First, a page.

How the New Tax Law Affects Cryptocurrency

In 2014, the IRS classified cryptocurrency as property, and not currency. How property is taxed is that if you hold an asset for less than a year, and you sell it, you pay ordinary income tax at your ordinary tax rate. If you hold that asset for a year and one day, and sell it you pay capital gains tax at a rate of 0%, 15%, or 20%, depending on your filing status and adjusted gross income (AGI). However, with the classification of property for crypto, what opened up was a loophole.

An important concept to understand when it comes to coin[1] is that every coin is tied to the US dollar. For example Coin A may be worth $10 per coin, and Coin B may be worth $20 per coin. When I exchange one coin for another coin, that is a taxable event. However, the loophole that was created was that in the Tax Code is something called an IRC §1031 Exchange. This is where you can exchange like-kind property and avoid the tax on the exchange. These exchanges were very popular in real estate, but if you owned a business, you could exchange your assets from a business for the assets of another business.

In its simplest form a 1031 Exchange would be one owner swapping deeds with another owner. However, in the real world, a 1031 usually accomplished with the help of a Qualified Intermediary[2] (QI). The first asset is sold, and proceeds of the sale are held onto by the QI. The person that sold the asset, now has 45 days to identify up to three replacement properties, Then they have 180 days or the due date of the tax return, including extensions, to take possession of the new property. Because coin was classified as property, and there was no guidance from the IRS either way, and no case law, some savvy tax advisors were recommending that their clients in cryptocurrency do these exchanges to avoid the tax associated with the exchange of one coin to another.

However, the new tax law, shut that loophole down. A 1031 exchange can only be done with real estate. That’s not to say that their aren’t different ways to avoid the tax on the exchange of coin today, its just that particular strategy is no longer open to miners[3].

Bitcoin, the coin that started it all, has been in news recently because the price of it has shot up so high. The publicity has opened the door to new miners. However, eventually when you have been mining long enough, you will realize that the real money is in Initial Coin Offerings (ICO). Keep in mind that the draw to coin is that it isn’t regulated in the sense that no government controls the coin. That being said, anyone can write a whitepaper, and do an ICO.

I know that I have consulted with several miners that are doing ICOs, and usually the strategy is to form the company overseas, and then do the ICO in the US. The reason this is a horrible idea with the new tax law, is that there is a one time repatriation tax of 15%, for any company bringing currency[4] to the US. Not to mention that if you are incorporated overseas and you are operating in the US, you have created a nexus, whereby the US will have a right to tax the income. So, in effect if you incorporate overseas, and do an ICO in the US, you have potentially set up a tax situation where the ICO will be taxed three times. Once in the country you incorporated in, again in the US if the ICO is done in the US, and finally when the coin is repatriated to the US.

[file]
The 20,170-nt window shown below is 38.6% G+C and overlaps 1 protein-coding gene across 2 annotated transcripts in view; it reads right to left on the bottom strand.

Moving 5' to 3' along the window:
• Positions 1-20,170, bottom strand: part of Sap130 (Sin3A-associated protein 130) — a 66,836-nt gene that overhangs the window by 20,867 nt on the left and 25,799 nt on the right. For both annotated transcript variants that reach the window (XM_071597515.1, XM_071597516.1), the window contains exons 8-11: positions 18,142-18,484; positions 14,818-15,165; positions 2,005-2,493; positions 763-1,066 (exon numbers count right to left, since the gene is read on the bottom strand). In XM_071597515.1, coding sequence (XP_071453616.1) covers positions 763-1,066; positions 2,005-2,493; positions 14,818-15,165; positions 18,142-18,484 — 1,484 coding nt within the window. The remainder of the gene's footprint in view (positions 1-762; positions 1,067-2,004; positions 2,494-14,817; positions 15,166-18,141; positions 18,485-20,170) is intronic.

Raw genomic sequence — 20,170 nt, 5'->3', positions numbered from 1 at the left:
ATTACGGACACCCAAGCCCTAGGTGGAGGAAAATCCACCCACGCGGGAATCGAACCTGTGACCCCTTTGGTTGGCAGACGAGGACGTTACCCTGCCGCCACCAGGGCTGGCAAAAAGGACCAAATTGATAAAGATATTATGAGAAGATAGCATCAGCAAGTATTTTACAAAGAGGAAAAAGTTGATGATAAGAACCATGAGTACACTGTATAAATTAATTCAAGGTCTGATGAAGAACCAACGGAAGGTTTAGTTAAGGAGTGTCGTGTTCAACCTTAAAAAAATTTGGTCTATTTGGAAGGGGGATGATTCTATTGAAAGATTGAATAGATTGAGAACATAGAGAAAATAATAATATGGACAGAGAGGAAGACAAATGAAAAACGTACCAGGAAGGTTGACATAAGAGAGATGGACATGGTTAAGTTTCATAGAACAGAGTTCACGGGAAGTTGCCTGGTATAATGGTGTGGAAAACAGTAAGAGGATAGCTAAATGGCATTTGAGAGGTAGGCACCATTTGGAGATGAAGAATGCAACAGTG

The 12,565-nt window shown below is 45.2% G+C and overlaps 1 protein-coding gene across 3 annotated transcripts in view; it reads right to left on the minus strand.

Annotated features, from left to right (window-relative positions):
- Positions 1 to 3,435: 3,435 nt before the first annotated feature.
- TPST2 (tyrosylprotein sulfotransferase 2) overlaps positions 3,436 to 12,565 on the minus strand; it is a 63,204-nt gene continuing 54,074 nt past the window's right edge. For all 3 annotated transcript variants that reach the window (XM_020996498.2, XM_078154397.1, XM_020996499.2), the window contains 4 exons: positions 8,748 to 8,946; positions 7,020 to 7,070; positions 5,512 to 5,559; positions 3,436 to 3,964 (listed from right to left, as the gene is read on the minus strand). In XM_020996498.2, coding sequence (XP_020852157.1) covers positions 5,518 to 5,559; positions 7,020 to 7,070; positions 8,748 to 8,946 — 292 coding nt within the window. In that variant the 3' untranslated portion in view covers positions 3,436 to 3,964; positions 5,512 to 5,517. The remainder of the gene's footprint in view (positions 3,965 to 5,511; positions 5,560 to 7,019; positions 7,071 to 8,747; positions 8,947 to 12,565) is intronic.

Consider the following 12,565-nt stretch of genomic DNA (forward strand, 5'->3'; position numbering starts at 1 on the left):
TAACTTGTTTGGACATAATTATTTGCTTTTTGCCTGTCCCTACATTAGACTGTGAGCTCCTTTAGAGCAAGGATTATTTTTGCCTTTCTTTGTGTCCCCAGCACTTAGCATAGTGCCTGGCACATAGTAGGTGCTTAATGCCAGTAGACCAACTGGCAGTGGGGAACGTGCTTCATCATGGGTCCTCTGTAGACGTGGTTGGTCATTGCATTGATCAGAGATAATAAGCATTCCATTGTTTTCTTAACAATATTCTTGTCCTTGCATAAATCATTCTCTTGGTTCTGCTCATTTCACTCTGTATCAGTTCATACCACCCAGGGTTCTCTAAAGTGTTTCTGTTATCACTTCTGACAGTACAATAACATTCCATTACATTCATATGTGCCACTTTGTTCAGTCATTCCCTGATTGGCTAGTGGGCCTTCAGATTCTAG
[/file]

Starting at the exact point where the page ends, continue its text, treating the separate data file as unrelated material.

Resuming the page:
A way to make an ICO non-taxable, would be to use the various sections of IRC §501(c), which is the tax exempt code section. The hardest exemption to get would be 501(c)3, which makes donations tax deductible, however other sections of 501(c) are easier to get, and most ICO’s can fall into them. An example would be IRC §501(c)6, which is for business leagues. The requirement for business league is that it is a tax-free organization comprised of people with common business interests, that have come together. That is basically what is happening with an ICO, and it is tax-exempt. However, there are some ICO’s that are truly for charitable reasons. Those can be 501(c)3 organizations. However, the new tax law deincentivizes charitable contributions, because the standard deduction is so high, that most people won’t be Itemizing their deductions.

The architects of these ICO’s need to be careful when seeking the help of a professional. First of all, cryptocurrency is something that you need to know inside and out to be able to consult with these companies. The strategy I outlined above, is just one strategy, your particular situation may be different. Then the money that is perceived to be involved in the industry causes those that support cryptocurrency to charge double to triple what they would ordinarily charge. So, look out for sharks. Not to mention the popularity of coin has drawn so many professionals to it now, that one may appear to be the same as the other.

For example, I got into coin by accident five years ago. I was referred to a company, which was the largest cryptocurrency investor company in the US at the time. I learned everything there was to know about coin, and this was before their was any guidance from the IRS. I worked with this company for three years, and they brought 25 coins to market.

As I stated in this article, cryptocurrency has come of age, and lately has been all over the news. The new tax law that just went into effect changes the way that these transactions are taxed, but there are still loopholes for those looking to do ICOs.

[1] A slang term for cryptocurrency

[2] In the 1031 Exchange realm a qualified intermediary can be anyone except your lawyer or accountant

[3] Investors in cryptocurrency

[4] The IRS classified cryptocurrency as property, but has recently been treating it currency


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